After settling into the nesting area the pairs of Bee-eaters descended to the undulating terrain and started drilling exploratory holes. As with their Blue-throated cousins the compacted soil was loosened by their pick-like bills and the soil was then kicked back out of the way. It was a joint effort and the pair would often be seen working in unison with one loosening and the other shifting. Sometimes one member of the partnership would be too close behind the dirt kicking operation and get a face-full.  After a few weeks it could be seen where the serious nest cavities were being constructed by the piles of ‘tailings’ outside the entrance.  I located 12 of these potential nests in the general area. It later appeared that some of them were abandoned and only 6-8 nests were being frequently attended some weeks down the line. It was at this time that the Blue-throated Bee-eaters arrived in greater numbers and although they appeared to respect each other’s boundaries I wondered if the change in dynamics caused some nest abandonment.

Nest-hole drilling is a cooperative event

Loosened soil is kicked away

Bee-eaters are such delicate and efficient flying machines and it seems contradictory to best logic that they nest underground and must drill the holes themselves. It seems to be the equivalent of fitting the latest jet fighter with a ditch digger or asking a refined lady in her Sunday ensemble to dig the vegetable garden. Survival however needs adaption but serious preening is needed to keep  flying feathers in good shape and considerable time is spent preening. These sessions are punctuated by wing stretching and tail fanning that can be quite graceful and balletic. At the start of the season the Bee-eaters arrived in prime condition but after digging in abrasive soil some of the birds showed the rigors imposed by their mode of reproduction.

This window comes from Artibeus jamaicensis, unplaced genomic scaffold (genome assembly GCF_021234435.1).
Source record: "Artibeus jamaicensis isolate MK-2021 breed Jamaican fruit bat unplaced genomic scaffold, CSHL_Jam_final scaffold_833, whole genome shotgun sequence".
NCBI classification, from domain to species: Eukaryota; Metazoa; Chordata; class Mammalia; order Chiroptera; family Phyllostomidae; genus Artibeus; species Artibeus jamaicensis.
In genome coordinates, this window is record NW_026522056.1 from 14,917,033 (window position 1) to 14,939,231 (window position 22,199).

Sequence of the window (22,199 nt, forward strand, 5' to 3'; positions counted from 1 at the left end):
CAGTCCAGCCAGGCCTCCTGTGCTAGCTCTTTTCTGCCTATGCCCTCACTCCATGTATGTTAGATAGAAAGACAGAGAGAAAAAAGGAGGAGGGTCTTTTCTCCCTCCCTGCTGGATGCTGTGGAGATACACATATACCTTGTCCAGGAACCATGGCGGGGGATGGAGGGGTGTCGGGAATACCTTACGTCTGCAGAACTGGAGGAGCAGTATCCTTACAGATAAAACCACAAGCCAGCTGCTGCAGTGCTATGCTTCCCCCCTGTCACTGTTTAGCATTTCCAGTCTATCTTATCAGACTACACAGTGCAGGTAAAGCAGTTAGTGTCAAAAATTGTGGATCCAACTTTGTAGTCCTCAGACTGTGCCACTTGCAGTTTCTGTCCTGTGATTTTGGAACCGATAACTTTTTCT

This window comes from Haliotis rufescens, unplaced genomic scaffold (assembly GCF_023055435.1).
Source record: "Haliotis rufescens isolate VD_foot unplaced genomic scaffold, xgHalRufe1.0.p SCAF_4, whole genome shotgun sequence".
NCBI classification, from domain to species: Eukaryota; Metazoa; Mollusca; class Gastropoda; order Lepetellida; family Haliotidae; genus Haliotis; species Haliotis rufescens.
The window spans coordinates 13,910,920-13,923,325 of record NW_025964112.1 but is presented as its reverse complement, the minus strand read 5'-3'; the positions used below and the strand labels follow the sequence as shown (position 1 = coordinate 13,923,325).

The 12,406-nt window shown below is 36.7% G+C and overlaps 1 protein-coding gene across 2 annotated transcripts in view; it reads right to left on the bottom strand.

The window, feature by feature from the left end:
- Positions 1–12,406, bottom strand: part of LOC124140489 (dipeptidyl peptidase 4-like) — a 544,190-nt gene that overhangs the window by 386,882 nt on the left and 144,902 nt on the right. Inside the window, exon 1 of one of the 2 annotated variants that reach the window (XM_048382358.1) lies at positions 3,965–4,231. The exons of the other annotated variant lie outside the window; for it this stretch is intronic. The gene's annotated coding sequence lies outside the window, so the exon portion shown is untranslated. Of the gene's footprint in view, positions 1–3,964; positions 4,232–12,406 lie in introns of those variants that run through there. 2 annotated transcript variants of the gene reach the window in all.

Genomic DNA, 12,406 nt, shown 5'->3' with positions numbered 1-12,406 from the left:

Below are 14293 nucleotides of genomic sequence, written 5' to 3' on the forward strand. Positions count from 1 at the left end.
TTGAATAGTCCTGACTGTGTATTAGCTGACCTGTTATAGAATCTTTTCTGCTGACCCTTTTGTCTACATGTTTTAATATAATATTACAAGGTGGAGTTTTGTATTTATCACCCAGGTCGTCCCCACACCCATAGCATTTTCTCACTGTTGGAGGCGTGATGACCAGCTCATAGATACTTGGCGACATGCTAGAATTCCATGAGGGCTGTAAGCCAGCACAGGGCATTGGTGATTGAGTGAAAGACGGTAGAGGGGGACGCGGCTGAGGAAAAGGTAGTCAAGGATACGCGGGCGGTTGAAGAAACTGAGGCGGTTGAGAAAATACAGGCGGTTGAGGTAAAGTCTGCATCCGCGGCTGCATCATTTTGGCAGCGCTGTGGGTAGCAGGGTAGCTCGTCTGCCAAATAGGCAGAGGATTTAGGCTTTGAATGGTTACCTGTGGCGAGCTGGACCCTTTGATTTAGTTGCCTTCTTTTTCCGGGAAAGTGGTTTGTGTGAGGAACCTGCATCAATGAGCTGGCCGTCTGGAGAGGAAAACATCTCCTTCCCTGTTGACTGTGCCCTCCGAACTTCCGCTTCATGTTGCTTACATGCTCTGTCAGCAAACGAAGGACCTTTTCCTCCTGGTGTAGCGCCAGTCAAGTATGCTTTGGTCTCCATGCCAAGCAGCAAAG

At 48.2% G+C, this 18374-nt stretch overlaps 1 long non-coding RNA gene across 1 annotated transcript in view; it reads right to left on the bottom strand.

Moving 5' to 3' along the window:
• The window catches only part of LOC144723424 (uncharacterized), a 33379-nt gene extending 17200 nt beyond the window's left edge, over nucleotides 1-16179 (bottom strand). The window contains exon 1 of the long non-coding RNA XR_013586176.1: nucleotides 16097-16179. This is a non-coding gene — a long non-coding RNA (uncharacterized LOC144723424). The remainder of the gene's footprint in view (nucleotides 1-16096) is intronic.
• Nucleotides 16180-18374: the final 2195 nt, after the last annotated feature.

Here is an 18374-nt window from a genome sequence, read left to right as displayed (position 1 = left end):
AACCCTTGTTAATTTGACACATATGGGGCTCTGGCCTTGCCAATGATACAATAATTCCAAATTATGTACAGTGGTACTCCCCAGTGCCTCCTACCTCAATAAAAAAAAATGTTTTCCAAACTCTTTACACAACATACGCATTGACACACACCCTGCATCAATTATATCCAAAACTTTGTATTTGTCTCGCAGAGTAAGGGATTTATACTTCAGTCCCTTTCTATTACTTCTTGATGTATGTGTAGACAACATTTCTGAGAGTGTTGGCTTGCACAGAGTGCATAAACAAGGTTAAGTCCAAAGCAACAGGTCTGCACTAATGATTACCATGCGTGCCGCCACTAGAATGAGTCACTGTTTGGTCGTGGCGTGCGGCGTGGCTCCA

Tail fanning and wing stretching during preening

After nest construction began couples were observed mating on their favorite perches. One day around two weeks later it was like Mothers Day; females were stationed on various perches while the males were operating at full throttle to supply them with insect presents. This apparently is about building the female up nutritionally to fulfill the demanding role of egg laying.

The larger male (left) offers his partner a dragonfly

I followed three active nests over the next month. The suppliers were very industrious in maintaining a steady flow of insects. As with the Blue-throated Bee-eaters each of these nests was supplied by three to five birds, including younger birds likely from last nesting. As the chicks reached maturity the feeding got quite frenetic and sometimes two or three birds would arrive within seconds of each other to hand over insects. In one nest there was only one chick and it stationed itself just inside the entrance and gulped down everything offered. It later ventured a look at the world but stayed inside the hole to continue getting fed. The next morning the chick had gone and the nest was amazingly quiet.

Feeding the chicks; a variety of insects are captured

A constant stream of helpers bring insects to the nest entrance

Cargo includes beaten butterflies........

---------and red Dragonflies

The last chick gets the first view of the outside world
Graeme Guy July 2012


  1. Excellent collection of an iconic species of Penang.

  2. Your photography is stunning but these Bee-eater images are some of the best bird images I've seen anywhere, so beautiful! It's a bird we don't get in the UK and one I would love to see. You seem to live in a wildlife photographers paradise and you've done such a fantastic job of capturing it.


  3. Superb images mate. I am planning to come down for a visit this month and was hoping to catch some Chestnuts in action. These images are really inspiring. Would be an honor to meet up with you and do some birding if you are free. I will be coming from the 12th-16th this month. Have a great day!